Toronto - October 9, 2014 - In the first game of the 2014/2015 NHL Regular Season, the two biggest hockey teams in the league squared off. The Toronto Maple Leafs and The Montreal Canadiens kicked off the season tonight in a fashion that must have NHL executives across the league ecstatic. The Canadiens came out on top in a fast paced, back and forth game that had fans on the edge of their seat. In the end Montreal potted late winner during what was a frantic third period which saw a goal for each team in the final 2:19. With forty-three seconds to go, Tomas Plekanec scored the game winner to lift the Habs to a 4-3 win over the Leafs.
Despite the loss tonight, there were a number of bright spots for the team wearing Blue and White, namely in the play of some of their youngest players. Brandon Kozun and Stuart Percy both exceeded expectations, as both collected points in what was the first game of their NHL careers.
Kozun played the right wing on Toronto’s second line alongside centerman Nazem Kadri and left winger Joffrey Lupul. It’s only been one game but this line has the potential to be one of the most exciting second lines in the league. The pure skill and speed combination of the three has the potential to not only score, but cause turnovers in the offensive and neutral zones. Kozun managed to hit the scoresheet when his shot from the slot was tipped home by Kadri. The one concern with this line, not surprisingly, is their play in the defensive zone and because of that…the defensive pairing who has the responsibility of babysitting them will play a key role in their success and/or failure.
The surprise of the evening though was Percy. Selected twenty-fifth overall in the 2011 Entry Draft, the twenty-one year old native of Oakville Ontario looked calm beyond his years during his debut. Playing with Roman Polak, Stephane Robidas and Dion Phaneuf throughout the evening in a variety of situations, Percy actually led the Leafs defence in ice time at the end of the first period. Percy also netted his first point with a feed to Tyler Bozak on the Leafs second goal late in the first period.
The final notable positive for the Leafs was the play of their depth lines, in particular the third line of Leo Komarov, Mike Santorelli and David Clarkson. The third and fourth lines saw considerable ice time and were effective at keeping the puck in Montreal’s end of the rink, eventually resulting in Morgan Riley’s tying goal with under two and half minutes to play in the third. The lack of depth play was perhaps the biggest drain on the Leafs down the stretch last year, so this improved play should make Leaf faithful happy. The fact that the third line can now be put on the ice with under three minutes to play during the final period of play in which Toronto are losing, and then score to tie the game should make everyone very happy.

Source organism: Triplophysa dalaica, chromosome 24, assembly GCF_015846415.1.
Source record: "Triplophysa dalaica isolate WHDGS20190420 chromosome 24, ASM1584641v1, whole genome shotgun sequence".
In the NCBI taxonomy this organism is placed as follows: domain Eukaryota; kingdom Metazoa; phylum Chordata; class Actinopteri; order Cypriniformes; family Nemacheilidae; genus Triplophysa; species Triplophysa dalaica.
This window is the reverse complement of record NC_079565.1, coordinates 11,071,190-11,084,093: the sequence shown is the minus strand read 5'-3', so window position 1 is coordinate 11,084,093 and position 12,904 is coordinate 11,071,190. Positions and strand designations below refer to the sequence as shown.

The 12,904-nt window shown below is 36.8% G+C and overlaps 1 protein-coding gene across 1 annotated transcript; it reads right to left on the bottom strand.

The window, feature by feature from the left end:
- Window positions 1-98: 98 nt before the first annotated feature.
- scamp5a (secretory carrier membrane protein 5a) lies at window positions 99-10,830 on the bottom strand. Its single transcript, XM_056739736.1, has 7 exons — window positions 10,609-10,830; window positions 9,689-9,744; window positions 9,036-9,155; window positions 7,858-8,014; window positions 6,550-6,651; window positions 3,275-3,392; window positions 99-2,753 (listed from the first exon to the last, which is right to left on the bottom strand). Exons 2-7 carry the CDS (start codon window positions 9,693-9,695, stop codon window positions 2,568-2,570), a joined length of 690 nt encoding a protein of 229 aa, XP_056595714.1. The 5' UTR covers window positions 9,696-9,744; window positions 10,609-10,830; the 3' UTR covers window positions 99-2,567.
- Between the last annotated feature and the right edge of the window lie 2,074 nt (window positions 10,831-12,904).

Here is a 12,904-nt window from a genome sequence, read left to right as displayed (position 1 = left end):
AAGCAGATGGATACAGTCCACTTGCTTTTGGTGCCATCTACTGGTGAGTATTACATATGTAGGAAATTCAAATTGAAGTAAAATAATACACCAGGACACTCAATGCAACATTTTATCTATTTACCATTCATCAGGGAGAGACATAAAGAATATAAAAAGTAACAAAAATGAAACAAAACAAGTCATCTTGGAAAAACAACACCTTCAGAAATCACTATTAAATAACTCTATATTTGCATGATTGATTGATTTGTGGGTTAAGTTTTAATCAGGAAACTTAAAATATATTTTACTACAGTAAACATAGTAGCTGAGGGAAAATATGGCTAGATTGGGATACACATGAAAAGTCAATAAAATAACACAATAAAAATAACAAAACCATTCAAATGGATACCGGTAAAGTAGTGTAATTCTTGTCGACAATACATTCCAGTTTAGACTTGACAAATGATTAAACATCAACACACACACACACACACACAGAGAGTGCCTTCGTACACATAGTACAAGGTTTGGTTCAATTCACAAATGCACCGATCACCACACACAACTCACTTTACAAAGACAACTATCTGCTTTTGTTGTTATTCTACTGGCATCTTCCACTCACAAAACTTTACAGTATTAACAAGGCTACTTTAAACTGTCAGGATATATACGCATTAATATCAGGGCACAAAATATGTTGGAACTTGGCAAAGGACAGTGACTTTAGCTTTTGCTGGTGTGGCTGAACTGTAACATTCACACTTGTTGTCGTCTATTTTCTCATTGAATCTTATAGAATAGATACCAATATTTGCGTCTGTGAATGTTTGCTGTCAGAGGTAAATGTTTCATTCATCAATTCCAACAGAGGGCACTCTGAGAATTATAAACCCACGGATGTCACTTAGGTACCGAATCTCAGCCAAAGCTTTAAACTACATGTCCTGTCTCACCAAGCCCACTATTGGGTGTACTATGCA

Having said all that, the first line was a huge disappointment. For the vast majority of the game, the trio of James Van Riemsdyk, Tyler Bozak and Phil Kessel were completely ineffective. The frustration of their play was only compounded by their complete ineptitude on the power play. They consistently failed to enter the Canadiens zone, and often gave the puck up in the neutral zone, robbing themselves of creating real scoring opportunities. Bozak’s first period goal was more the result of Percy’s solo effort than the play of the top line. While their play during the season opener was disappointing, it is unreasonable to expect the play of Kessel and JVR to stay at this level. They will improve.
It is also worth noting that despite a rocky start, goaltender Jonathan Bernier’s play late in the game was excellent, bailing out the Leafs inability to exit their own zone on multiple occasions.
As for the defence core, the Dion Phaneuf - Robidas pairing appears to be an upgrade, while the bottom four looked good but were far from great. While an opening night loss to the Montreal Canadiens was not exactly the fashion in which Toronto Maple Leafs fans were hoping the season would start, they clearly will have more than a few reasons to get excited for the remaining eighty-one games on the schedule.
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